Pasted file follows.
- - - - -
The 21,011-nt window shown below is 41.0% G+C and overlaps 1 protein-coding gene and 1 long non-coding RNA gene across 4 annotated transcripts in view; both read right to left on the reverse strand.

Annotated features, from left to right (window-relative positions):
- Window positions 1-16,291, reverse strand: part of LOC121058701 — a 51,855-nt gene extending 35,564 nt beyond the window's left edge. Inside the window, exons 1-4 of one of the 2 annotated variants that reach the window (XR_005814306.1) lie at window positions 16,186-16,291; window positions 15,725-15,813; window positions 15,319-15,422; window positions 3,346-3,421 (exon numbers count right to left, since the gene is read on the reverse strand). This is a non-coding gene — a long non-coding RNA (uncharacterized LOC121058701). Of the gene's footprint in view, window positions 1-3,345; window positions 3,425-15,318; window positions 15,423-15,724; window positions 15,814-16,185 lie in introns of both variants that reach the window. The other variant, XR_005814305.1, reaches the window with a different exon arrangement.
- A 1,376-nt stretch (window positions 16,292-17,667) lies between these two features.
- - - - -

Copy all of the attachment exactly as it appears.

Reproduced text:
The 21,011-nt window shown below is 41.0% G+C and overlaps 1 protein-coding gene and 1 long non-coding RNA gene across 4 annotated transcripts in view; both read right to left on the reverse strand.

Annotated features, from left to right (window-relative positions):
- Window positions 1-16,291, reverse strand: part of LOC121058701 — a 51,855-nt gene extending 35,564 nt beyond the window's left edge. Inside the window, exons 1-4 of one of the 2 annotated variants that reach the window (XR_005814306.1) lie at window positions 16,186-16,291; window positions 15,725-15,813; window positions 15,319-15,422; window positions 3,346-3,421 (exon numbers count right to left, since the gene is read on the reverse strand). This is a non-coding gene — a long non-coding RNA (uncharacterized LOC121058701). Of the gene's footprint in view, window positions 1-3,345; window positions 3,425-15,318; window positions 15,423-15,724; window positions 15,814-16,185 lie in introns of both variants that reach the window. The other variant, XR_005814305.1, reaches the window with a different exon arrangement.
- A 1,376-nt stretch (window positions 16,292-17,667) lies between these two features.